Objective: To investigate the relationship between the Working Memory Index (WMI) of the WAIS-IV and the memory indices inherent to the WMS-IV. Method: Participants included 69 males and 99 females, with average age of 33.96 (SD = 13.24) and average education of 13.82 (SD = 2.03). Participants were administered the WAIS-IV and WMS-IV as part of a comprehensive neuropsychological battery. The population was entirely chosen from an outpatient clinic or were volunteers for research studies; they had a wide variety of chronic psychiatric and neurological disorders but did not include individuals with severe memory problems as all clients were at least minimally functional on a day-to-day basis. Results: There were significant correlations between the WMI and Auditory Memory Index (r = .295, p = < .001), the WMI and Visual Memory Index (r = .400, p ≤ .001), the WMI and Visual Working Memory Index (r = .426, p ≤ .001), the WMI and Immediate Memory Index (r = .410, p ≤ .001), and the WMI and Delayed Memory Index (r = .383, p ≤ .001). Conclusion: Although correlations between the WMI and memory indices of the WMS-IV were significant, they were moderate at best, showing clearly that the WMI tests different constructs than the WMS and cannot be used to indicate the need for further memory testing. The lack of a strong correlation was most appealing between the WMI and the Auditory Memory Index, because both of the tasks that make up the WMI are auditory in nature. These results suggest the presence of additional mediating factors that impact performance on the WMI, which may include the individual's ability to attend to and concentrate on the stimuli.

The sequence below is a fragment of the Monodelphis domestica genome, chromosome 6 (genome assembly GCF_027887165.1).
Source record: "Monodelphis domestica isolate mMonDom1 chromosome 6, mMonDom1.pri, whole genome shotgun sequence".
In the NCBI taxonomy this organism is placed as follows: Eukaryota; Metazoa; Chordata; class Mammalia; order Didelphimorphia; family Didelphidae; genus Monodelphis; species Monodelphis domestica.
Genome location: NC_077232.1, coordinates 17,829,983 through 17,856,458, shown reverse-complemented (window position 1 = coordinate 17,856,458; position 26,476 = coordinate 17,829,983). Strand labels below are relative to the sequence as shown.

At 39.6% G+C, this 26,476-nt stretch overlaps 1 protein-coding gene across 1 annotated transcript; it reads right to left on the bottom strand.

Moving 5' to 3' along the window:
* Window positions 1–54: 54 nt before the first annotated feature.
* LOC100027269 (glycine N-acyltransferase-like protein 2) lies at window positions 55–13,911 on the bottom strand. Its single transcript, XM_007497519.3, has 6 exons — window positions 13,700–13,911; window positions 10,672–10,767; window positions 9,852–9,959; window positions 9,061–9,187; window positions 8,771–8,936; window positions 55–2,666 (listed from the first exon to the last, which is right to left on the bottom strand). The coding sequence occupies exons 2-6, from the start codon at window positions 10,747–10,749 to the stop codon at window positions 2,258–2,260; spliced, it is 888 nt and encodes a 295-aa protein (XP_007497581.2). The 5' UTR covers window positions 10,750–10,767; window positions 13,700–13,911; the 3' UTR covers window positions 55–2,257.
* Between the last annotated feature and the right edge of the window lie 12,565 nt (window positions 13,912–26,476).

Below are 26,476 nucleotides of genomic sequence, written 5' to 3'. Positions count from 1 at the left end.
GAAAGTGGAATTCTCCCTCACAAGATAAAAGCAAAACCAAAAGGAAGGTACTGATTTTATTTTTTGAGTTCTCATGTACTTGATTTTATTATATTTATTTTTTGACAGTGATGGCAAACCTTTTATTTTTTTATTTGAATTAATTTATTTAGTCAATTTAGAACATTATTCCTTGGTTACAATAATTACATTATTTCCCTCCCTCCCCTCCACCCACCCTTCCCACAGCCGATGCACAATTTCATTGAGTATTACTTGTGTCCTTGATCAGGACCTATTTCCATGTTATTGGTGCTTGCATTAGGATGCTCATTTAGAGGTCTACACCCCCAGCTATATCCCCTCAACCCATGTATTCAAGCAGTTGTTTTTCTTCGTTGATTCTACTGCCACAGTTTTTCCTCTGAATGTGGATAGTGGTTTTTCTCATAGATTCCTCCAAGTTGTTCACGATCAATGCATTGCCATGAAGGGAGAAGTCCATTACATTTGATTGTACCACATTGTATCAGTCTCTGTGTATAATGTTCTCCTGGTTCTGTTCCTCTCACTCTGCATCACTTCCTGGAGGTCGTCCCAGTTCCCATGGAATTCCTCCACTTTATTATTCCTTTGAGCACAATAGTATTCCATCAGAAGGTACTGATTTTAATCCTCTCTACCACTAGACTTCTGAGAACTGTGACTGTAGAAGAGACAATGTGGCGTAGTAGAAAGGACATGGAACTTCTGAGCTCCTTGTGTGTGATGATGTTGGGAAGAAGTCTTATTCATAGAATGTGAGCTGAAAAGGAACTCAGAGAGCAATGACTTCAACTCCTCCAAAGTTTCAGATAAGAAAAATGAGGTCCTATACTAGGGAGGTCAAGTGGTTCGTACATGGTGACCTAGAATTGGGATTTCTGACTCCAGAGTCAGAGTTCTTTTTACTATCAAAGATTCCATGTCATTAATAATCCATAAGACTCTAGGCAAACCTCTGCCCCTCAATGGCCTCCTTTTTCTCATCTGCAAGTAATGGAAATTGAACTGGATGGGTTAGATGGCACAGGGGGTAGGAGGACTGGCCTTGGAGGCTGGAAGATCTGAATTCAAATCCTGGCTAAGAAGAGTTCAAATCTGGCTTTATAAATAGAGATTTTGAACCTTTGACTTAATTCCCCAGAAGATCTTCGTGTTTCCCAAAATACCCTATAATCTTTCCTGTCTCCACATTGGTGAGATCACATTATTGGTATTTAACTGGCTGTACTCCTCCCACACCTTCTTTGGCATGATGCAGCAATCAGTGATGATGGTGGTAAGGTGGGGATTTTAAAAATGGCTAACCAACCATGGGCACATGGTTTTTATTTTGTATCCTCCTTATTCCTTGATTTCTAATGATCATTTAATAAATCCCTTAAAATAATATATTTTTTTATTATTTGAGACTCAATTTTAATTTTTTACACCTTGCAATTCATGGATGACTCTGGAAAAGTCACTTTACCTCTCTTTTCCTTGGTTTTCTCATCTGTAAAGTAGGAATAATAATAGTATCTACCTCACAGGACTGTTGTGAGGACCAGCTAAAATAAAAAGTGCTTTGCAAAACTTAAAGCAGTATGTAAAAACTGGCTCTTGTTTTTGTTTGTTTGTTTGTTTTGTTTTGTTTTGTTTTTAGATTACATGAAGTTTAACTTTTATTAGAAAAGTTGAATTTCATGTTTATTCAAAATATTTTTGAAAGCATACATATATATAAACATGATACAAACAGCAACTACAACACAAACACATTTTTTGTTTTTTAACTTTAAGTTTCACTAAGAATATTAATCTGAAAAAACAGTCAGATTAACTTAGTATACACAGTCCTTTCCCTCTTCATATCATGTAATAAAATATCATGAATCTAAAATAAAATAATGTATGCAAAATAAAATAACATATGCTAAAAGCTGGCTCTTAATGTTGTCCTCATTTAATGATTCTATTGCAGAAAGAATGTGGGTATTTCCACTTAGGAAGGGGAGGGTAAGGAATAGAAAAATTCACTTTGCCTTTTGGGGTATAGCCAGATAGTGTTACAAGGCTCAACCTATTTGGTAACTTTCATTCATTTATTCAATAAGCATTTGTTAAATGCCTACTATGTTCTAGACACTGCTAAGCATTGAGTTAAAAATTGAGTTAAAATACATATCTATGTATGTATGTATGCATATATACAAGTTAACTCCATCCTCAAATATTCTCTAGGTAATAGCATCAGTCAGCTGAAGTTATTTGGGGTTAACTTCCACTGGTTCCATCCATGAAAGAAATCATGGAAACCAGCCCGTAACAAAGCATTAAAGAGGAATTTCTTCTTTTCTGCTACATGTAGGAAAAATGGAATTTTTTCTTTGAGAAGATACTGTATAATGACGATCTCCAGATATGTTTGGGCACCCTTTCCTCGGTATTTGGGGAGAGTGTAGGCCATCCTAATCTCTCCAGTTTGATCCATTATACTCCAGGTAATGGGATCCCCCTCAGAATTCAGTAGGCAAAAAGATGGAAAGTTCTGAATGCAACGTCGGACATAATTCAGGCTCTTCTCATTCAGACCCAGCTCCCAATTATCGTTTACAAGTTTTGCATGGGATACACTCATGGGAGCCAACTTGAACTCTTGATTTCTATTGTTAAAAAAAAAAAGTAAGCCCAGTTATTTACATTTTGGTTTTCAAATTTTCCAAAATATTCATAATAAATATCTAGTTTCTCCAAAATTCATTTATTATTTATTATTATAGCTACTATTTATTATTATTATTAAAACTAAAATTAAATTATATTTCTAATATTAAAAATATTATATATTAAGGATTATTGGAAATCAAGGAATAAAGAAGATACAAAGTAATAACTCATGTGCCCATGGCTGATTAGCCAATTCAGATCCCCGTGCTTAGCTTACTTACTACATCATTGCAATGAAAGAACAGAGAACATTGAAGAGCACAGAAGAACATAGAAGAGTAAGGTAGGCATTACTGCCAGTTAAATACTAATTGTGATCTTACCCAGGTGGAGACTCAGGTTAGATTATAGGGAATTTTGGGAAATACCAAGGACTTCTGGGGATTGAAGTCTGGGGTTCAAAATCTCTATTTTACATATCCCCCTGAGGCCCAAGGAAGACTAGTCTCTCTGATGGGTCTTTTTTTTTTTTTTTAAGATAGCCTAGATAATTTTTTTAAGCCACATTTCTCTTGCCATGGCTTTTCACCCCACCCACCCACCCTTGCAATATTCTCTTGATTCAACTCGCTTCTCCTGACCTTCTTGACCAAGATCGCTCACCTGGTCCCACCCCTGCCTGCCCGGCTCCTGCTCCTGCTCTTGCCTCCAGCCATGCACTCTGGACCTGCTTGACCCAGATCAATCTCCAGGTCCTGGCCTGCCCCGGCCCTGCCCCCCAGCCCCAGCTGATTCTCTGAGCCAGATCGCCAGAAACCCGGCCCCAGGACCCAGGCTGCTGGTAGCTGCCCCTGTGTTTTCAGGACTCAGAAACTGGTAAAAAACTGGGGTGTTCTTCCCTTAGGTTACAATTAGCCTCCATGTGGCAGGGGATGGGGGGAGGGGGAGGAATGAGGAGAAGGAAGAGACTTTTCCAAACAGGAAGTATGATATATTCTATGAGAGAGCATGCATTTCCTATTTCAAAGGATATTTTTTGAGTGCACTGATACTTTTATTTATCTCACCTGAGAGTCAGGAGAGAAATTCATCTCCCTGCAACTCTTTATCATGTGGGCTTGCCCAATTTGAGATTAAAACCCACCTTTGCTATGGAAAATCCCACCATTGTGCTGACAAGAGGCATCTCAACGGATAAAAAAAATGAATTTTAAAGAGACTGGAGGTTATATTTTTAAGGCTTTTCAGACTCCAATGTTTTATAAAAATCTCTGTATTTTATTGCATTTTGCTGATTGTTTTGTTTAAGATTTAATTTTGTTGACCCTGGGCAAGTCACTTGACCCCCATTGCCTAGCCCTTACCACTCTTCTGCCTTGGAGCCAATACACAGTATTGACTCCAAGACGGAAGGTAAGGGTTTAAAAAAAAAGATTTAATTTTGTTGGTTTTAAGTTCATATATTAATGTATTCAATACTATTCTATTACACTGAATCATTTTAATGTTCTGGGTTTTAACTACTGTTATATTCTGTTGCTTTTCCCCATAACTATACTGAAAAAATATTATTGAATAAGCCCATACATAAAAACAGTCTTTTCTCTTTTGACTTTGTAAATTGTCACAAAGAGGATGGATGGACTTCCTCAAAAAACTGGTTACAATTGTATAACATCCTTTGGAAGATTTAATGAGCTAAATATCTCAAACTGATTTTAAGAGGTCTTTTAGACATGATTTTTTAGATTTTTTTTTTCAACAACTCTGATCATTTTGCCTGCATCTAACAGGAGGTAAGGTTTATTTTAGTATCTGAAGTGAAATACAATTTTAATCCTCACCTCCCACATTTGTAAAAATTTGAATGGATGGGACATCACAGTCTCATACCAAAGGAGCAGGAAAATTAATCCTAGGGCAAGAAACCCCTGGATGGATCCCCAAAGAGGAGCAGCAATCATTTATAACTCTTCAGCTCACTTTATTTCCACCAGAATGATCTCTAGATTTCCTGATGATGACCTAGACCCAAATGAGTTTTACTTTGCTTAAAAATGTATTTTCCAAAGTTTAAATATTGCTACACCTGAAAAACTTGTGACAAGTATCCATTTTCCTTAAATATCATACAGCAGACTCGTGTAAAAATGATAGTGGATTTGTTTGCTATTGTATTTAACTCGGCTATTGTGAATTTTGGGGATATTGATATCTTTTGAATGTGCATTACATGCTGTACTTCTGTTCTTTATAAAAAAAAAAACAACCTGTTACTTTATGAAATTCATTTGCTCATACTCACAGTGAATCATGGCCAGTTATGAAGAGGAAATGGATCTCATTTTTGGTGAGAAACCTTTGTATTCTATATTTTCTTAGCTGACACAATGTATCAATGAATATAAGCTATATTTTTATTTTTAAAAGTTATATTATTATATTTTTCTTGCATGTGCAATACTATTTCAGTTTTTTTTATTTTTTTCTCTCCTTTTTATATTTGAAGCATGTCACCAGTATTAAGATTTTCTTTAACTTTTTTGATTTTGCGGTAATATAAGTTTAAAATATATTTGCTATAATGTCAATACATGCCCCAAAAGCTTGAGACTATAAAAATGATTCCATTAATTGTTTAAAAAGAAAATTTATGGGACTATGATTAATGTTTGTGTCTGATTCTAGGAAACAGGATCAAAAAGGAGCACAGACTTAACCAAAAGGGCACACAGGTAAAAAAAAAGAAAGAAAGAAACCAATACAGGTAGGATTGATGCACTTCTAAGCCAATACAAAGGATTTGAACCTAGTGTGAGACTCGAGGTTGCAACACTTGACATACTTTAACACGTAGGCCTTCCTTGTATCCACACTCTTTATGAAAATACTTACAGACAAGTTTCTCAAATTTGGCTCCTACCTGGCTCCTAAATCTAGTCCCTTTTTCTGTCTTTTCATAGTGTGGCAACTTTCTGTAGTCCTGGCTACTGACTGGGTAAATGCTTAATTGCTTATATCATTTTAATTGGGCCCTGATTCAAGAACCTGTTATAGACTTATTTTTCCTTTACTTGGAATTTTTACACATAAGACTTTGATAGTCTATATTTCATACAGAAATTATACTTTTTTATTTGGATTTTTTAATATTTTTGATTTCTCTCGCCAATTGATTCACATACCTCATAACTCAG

Factorial Component Relationships of Visual Naming to Serial versus Semantic Verbal Learning Strategy and Intellectual Ability in a Mixed Neuropsychiatric Veteran Sample